Microsoft must be scratching its head
John “jaQ” Andrews
Microsoft must be scratching its head.
Sony and Nintendo know something it doesn’t? Why on earth would they
release their next-generation consoles in March 2006, just three months
Regardless of their reasons, the late release of the Sony PlayStation 3
and Nintendo Revolution consoles allows Microsoft an unopposed run at
this year’s holiday shoppers with their new Xbox 360. Sony and Nintendo
will have to compete with their aging — though comparatively cheap —
PlayStation 2 and GameCube products.
Price may have played a central role in both Sony’s and Nintendo’s
decisions. The $100 GameCube and $150 PS2 offer attractive alternatives
to the Xbox 360, which starts at $300. Both companies also put out
mobile platforms earlier this year as well, with the PlayStation
Portable and Nintendo DS.
Still, the Xbox 360, released Nov. 22, has the spotlight this
Christmas/Hanukkah/Kwanzaa/Festivus/Boxing Day. And I guess Microsoft
realized that some competition was needed to make the season exciting,
so it put out two separate versions.
Xbox 360 Core System is $300, and it includes the console itself, a
wired controller and a composite AV cable. The Xbox 360 — no “Xtreme
System” or “Hardcore Package” moniker, suggesting that “Core System”
really means “Lame, Incomplete Budget Version” — is $100 more and
replaces the wired controller with a wireless one and adds a 20GB hard
drive, Xbox Live Headset and Ethernet cable. It also upgrades the AV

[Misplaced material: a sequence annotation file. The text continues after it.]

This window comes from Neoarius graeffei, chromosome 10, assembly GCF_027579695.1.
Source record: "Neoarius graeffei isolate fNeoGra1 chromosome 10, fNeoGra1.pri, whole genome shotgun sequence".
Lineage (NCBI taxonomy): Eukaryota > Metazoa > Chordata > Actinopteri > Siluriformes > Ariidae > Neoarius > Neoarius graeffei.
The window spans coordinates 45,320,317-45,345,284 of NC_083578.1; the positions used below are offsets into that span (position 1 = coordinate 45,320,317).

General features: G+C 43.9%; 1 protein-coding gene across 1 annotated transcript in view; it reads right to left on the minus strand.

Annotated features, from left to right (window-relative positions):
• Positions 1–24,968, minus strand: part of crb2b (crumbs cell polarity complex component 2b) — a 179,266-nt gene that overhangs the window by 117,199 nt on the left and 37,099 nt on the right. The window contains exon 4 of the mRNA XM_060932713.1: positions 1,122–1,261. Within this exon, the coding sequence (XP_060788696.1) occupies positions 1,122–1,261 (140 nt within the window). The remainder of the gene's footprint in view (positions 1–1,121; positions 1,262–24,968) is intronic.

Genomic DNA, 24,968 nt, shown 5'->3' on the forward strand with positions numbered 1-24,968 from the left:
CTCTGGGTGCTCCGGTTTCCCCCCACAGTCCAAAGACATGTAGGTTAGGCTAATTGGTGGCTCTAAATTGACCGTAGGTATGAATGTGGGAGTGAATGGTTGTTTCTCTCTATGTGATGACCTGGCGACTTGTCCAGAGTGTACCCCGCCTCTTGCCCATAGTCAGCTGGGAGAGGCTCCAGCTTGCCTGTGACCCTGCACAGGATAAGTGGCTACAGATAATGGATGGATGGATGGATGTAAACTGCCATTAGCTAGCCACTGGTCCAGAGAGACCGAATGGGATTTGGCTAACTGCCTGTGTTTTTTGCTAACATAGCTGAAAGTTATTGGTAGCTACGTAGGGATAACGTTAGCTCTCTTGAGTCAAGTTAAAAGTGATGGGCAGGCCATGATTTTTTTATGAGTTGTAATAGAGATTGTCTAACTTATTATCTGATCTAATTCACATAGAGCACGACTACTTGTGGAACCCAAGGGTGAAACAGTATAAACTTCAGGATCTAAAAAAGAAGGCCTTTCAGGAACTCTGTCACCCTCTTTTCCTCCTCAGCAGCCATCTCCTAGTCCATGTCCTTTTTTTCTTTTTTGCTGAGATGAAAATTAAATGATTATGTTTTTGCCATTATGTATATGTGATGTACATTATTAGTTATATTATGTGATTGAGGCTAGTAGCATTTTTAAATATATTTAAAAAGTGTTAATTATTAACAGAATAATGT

cable to support High Definition output as well as standard TV output.
course, this is Microsoft, so nothing is simple.
of the big selling points of the Xbox 360 is backward compatibility with
Xbox games. This is true, if you have a hard drive. Buyers (or
recipients) of the Core System will be disappointed, though you can buy
the hard drive separately — for $100. The same $100 that gets you the
bunch of other stuff mentioned above if you just suck it up and pay up
and that High Definition output? It only supports 780p and 1080i,
leaving out the highest-quality mode, 1080p. PlayStation 3 will support
1080p on two televisions at once. Nintendo played the bargain role last
time with no DVD support on their GameCube; for the Revolution, they’re
reportedly doing the same by leaving out HD.
the total geeks, here’s a stream of numbers, acronyms and nonsense words
about the Xbox 360: triple 3.2GHz core processors; 512MB RAM; 500MHz
graphics processor; 48 parallel shader pipelines; three USB ports.
those of you reading this column every week, you may notice that the
Xbox 360’s graphics processor is by itself just as fast as the main
processor in the $100 laptop described last issue. Both of you make of
that what you will.
Also, for the limited number of gamer/environmentalist crossover folks
out there, a mixed bag: while the 360 uses twice the electricity of its
predecessor, it contains no lead, mercury or cadmium.
Normal people resume reading here
Microsoft is offering a 64MB memory unit as an accessory. Not only is
this a way to save games without a hard drive, but you can also download
content from retail kiosks. If there’s a movie trailer on the Xbox 360
at your favorite mall store, just transfer it to your memory unit and
take it home.
can also customize the look of the console with changeable faceplates.
There’s even a “Play & Charge Kit” that hooks your wireless controller
to an electrical outlet to recharge its batteries while you’re playing.
Yeah, a wire for your wireless controller. I told you, it’s Microsoft.